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athletic-influencers

Athletes can be powerful and inspiring role models whose stories motivate your audience to embrace your brand – which is why they’re so often brought on as brand ambassadors and influencers. But what happens when your star influencer goes off the rails? Here’s what you need to know.

Influencers Are People Too

Just like you, me, and all the people on social you hope to reach with your influencer campaigns, athletes are human beings. They’re flawed and fallible and this is part of their appeal. The more “real” an influencer is, the more successful they’ll be.

Sure, social audiences love the rich, famous, beautiful, and talented – the powerful, virile, and strong. But at the end of the day they want their record-setting pitchers, quarterbacks, etc. to be accessible, with common goals and struggles they can relate to on some level.

This is one reason The Rock is such a mega-influencer on Instagram. Despite his rigorous fitness training and work schedules, he’s a family man who treats himself to a weekly cheat meal every Sunday. Who can’t relate to that?

Athlete influencers often walk that line between superhero and regular Joe/Jane, which makes them a great fit to endorse any number of brands and products that align with their professional and personal lives.

Pro surfer Filipe Toledo for Stance Socks

Using social listening, you can identify athletes whose personal passions match up with those of various audience segments – making those connections even more powerful.

But because athletes are people, they can make mistakes. The problem is, their mistakes are very public – and if they’re connected to your brand, you just might go down with the ship.

Social Monitoring for Athletic Influencers

No matter how carefully you vet athletes before making them a face of your brand, you can’t predict the future. Though some athletes seem to find trouble wherever they go, others end up embroiled in controversy you couldn’t have seen coming.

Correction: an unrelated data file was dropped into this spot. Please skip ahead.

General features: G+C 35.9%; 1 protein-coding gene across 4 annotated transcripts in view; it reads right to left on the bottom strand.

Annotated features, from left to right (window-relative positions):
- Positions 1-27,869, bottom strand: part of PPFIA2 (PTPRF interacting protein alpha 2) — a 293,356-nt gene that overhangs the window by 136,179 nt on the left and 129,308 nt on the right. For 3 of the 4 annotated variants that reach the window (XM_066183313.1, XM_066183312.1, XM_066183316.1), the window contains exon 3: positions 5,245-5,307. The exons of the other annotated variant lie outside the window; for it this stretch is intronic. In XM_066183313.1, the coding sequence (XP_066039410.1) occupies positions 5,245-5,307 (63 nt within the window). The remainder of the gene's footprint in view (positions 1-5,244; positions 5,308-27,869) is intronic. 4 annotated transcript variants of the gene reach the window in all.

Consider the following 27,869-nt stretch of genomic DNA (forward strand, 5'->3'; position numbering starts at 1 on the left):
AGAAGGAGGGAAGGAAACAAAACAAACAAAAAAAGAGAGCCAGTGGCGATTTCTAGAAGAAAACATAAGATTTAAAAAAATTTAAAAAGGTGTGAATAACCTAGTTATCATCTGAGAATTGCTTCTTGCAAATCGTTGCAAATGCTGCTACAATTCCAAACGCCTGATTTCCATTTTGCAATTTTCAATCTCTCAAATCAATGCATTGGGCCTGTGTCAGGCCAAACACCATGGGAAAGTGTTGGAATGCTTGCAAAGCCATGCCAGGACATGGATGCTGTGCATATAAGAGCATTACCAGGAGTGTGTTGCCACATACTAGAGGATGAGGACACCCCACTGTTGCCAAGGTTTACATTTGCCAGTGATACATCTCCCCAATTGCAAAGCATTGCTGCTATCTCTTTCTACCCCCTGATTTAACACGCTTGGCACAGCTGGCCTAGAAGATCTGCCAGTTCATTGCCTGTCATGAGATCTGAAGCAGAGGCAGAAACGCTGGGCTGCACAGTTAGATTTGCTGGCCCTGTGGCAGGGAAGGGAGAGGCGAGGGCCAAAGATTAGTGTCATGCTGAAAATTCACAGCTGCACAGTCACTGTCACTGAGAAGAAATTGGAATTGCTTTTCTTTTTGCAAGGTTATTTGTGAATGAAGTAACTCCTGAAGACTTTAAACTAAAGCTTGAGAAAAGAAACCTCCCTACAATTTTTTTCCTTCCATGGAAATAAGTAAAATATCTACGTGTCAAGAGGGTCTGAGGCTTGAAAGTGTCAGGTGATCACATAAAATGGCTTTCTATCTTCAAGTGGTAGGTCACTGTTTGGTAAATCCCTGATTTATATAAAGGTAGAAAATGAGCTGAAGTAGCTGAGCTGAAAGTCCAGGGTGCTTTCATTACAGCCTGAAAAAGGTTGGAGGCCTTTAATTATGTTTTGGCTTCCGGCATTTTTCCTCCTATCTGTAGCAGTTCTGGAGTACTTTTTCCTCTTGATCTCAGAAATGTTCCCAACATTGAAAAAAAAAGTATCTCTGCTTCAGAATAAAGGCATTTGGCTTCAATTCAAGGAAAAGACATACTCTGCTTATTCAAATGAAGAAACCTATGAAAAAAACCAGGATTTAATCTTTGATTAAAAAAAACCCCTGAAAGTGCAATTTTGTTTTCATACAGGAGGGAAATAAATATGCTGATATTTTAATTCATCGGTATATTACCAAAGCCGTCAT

Consider Hope Solo, the former U.S. Women’s National Soccer Team star who was suspended from the sport, and ultimately lost her contract after unsportsmanlike comments about another team.

Solo, “who was arrested in 2014 on charges of assaulting two family members and served a 30-day ban last year after her husband was arrested on drunken-driving charges while he and Solo were in a borrowed team van,” couldn’t seem to stay out of the negative spotlight.

In a recent interview, Solo said: “I’ve lost out on endorsements because I’m an adversary to U.S. soccer. I’ve lost out on broadcasting opportunities because I’m an adversary to U.S. soccer. So these things are real.”

Things are also very real for the brands that look to popular athletes for added visibility and revenue as a result of influencer and brand ambassador partnerships. You can’t take the chance of working with someone who will send consumers away from your brand.

Continuous, real-time social monitoring is necessary to keep yourself informed of any spikes in sentiment or troublesome keywords.

Sentiment Is a Crucial Metric

However, it’s worth noting that controversy isn’t an automatic indicator that an influencer won’t work. It depends on your brand’s mission, your goals, and how your audience views both your chosen influencers, and your reason for working with them.

The most obvious example is Nike’s partnership with Colin Kaepernick for their ad campaign in September 2018. Though many fans disapproved of the brand’s choice – burning their Nike gear in protest – other fans supported Nike’s stance of celebrating an underdog and social activist to boot.

Nike saw a $6 billion dollar increase in September alone. And even if part of that might have been attributable to the U.S. Open and the start of the NFL season – which coincided with the ad – the fracas and calls for boycotts didn’t detract from those other revenue bumps either.